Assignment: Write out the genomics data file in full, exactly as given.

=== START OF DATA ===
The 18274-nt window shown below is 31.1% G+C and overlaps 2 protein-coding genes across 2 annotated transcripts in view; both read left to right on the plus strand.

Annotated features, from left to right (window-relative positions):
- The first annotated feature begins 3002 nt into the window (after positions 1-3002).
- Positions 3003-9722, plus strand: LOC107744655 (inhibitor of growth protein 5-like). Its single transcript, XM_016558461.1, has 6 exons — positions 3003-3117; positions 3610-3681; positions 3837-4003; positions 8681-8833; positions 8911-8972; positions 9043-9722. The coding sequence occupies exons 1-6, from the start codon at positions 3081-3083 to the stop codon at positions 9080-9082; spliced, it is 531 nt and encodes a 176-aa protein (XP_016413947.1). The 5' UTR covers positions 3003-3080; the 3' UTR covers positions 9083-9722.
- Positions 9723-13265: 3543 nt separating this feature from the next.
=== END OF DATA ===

The 18274-nt window shown below is 31.1% G+C and overlaps 2 protein-coding genes across 2 annotated transcripts in view; both read left to right on the plus strand.

Annotated features, from left to right (window-relative positions):
- The first annotated feature begins 3002 nt into the window (after positions 1-3002).
- Positions 3003-9722, plus strand: LOC107744655 (inhibitor of growth protein 5-like). Its single transcript, XM_016558461.1, has 6 exons — positions 3003-3117; positions 3610-3681; positions 3837-4003; positions 8681-8833; positions 8911-8972; positions 9043-9722. The coding sequence occupies exons 1-6, from the start codon at positions 3081-3083 to the stop codon at positions 9080-9082; spliced, it is 531 nt and encodes a 176-aa protein (XP_016413947.1). The 5' UTR covers positions 3003-3080; the 3' UTR covers positions 9083-9722.
- Positions 9723-13265: 3543 nt separating this feature from the next.